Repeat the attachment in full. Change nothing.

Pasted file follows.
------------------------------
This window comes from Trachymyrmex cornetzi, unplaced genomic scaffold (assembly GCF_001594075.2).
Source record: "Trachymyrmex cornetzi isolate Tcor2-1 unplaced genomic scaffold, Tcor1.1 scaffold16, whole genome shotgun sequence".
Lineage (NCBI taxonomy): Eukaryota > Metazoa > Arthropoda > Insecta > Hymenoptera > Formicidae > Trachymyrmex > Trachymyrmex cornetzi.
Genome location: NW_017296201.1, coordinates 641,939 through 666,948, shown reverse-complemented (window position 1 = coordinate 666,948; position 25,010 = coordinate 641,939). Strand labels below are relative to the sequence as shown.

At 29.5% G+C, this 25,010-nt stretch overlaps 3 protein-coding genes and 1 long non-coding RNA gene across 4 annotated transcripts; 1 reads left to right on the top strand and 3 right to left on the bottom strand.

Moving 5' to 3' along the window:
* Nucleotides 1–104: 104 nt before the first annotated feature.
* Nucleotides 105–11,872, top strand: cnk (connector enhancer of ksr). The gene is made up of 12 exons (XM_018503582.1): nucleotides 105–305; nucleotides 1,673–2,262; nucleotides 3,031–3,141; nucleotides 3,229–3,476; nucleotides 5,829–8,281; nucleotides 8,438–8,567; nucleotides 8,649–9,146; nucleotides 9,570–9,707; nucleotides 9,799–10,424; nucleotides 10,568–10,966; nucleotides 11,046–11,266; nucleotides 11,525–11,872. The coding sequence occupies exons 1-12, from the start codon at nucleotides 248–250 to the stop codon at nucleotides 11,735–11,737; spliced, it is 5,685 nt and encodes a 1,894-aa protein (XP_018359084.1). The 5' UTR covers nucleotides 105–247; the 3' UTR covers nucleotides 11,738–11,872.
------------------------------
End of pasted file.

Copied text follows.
This window comes from Trachymyrmex cornetzi, unplaced genomic scaffold (assembly GCF_001594075.2).
Source record: "Trachymyrmex cornetzi isolate Tcor2-1 unplaced genomic scaffold, Tcor1.1 scaffold16, whole genome shotgun sequence".
Lineage (NCBI taxonomy): Eukaryota > Metazoa > Arthropoda > Insecta > Hymenoptera > Formicidae > Trachymyrmex > Trachymyrmex cornetzi.
Genome location: NW_017296201.1, coordinates 641,939 through 666,948, shown reverse-complemented (window position 1 = coordinate 666,948; position 25,010 = coordinate 641,939). Strand labels below are relative to the sequence as shown.

At 29.5% G+C, this 25,010-nt stretch overlaps 3 protein-coding genes and 1 long non-coding RNA gene across 4 annotated transcripts; 1 reads left to right on the top strand and 3 right to left on the bottom strand.

Moving 5' to 3' along the window:
* Nucleotides 1–104: 104 nt before the first annotated feature.
* Nucleotides 105–11,872, top strand: cnk (connector enhancer of ksr). The gene is made up of 12 exons (XM_018503582.1): nucleotides 105–305; nucleotides 1,673–2,262; nucleotides 3,031–3,141; nucleotides 3,229–3,476; nucleotides 5,829–8,281; nucleotides 8,438–8,567; nucleotides 8,649–9,146; nucleotides 9,570–9,707; nucleotides 9,799–10,424; nucleotides 10,568–10,966; nucleotides 11,046–11,266; nucleotides 11,525–11,872. The coding sequence occupies exons 1-12, from the start codon at nucleotides 248–250 to the stop codon at nucleotides 11,735–11,737; spliced, it is 5,685 nt and encodes a 1,894-aa protein (XP_018359084.1). The 5' UTR covers nucleotides 105–247; the 3' UTR covers nucleotides 11,738–11,872.